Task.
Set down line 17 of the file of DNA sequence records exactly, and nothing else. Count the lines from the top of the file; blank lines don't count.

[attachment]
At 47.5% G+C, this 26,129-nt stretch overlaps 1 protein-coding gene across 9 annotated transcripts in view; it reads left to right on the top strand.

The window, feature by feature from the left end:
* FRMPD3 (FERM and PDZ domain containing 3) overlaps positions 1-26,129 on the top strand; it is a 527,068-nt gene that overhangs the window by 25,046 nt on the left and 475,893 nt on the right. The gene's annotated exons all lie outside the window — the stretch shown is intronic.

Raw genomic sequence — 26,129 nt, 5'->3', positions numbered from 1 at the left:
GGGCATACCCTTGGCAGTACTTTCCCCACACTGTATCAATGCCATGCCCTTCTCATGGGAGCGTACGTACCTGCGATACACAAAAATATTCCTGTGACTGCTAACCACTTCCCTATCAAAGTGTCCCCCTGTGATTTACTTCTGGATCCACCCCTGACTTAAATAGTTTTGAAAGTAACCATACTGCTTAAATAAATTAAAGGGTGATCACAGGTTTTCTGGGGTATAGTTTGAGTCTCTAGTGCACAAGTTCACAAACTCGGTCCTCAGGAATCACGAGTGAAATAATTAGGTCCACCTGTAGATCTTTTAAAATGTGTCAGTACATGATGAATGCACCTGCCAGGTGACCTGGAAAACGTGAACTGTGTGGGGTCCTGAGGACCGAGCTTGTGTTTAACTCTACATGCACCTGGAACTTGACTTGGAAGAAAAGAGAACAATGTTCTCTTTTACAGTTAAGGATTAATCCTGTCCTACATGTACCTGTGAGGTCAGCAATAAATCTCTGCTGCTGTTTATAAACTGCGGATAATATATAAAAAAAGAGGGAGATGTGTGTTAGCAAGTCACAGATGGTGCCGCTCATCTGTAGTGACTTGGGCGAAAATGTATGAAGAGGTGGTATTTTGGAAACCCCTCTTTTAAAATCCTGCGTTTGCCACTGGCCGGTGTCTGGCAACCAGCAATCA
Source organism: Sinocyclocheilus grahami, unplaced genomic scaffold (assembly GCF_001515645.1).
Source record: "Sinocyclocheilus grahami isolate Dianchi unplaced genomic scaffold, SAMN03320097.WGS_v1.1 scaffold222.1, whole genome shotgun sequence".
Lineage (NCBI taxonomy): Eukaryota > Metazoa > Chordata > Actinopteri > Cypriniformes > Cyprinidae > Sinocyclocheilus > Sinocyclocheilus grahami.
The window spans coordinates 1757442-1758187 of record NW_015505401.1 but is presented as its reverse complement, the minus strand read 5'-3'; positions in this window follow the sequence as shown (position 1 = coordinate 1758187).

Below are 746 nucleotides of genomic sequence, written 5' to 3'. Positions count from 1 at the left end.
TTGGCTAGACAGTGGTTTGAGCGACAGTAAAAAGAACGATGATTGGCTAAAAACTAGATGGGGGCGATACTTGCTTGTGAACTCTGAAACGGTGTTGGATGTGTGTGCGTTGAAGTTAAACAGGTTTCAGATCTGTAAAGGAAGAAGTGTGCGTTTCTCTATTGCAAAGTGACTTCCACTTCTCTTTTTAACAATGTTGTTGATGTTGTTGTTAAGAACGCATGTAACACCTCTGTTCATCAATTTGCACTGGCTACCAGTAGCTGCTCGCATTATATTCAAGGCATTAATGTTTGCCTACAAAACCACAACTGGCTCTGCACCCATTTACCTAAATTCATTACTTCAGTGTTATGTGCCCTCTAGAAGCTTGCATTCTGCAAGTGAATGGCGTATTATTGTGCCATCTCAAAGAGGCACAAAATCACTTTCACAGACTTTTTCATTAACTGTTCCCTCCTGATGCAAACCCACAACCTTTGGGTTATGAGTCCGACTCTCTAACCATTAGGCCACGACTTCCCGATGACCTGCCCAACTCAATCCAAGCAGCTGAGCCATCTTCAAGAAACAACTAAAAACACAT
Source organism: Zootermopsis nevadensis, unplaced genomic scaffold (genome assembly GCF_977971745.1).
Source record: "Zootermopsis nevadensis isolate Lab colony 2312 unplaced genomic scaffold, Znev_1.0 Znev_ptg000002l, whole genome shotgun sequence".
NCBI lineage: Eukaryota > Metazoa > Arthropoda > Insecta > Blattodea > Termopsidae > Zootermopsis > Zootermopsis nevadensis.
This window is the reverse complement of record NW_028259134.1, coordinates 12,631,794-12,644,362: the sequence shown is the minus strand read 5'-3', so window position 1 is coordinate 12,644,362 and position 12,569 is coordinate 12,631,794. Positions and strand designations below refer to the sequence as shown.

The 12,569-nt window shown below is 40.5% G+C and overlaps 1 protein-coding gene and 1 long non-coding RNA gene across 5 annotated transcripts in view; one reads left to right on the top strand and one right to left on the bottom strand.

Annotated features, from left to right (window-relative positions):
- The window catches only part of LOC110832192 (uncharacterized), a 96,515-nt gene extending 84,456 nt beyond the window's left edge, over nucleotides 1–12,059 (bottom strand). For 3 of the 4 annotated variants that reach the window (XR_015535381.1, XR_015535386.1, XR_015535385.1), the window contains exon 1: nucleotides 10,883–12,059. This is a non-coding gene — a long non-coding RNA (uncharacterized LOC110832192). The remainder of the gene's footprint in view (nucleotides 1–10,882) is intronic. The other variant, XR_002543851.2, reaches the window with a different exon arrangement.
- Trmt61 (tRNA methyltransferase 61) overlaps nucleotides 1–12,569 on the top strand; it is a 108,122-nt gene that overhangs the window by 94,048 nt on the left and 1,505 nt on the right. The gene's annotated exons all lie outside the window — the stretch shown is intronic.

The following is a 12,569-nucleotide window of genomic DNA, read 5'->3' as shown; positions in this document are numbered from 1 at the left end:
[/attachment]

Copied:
Annotated features, from left to right (window-relative positions):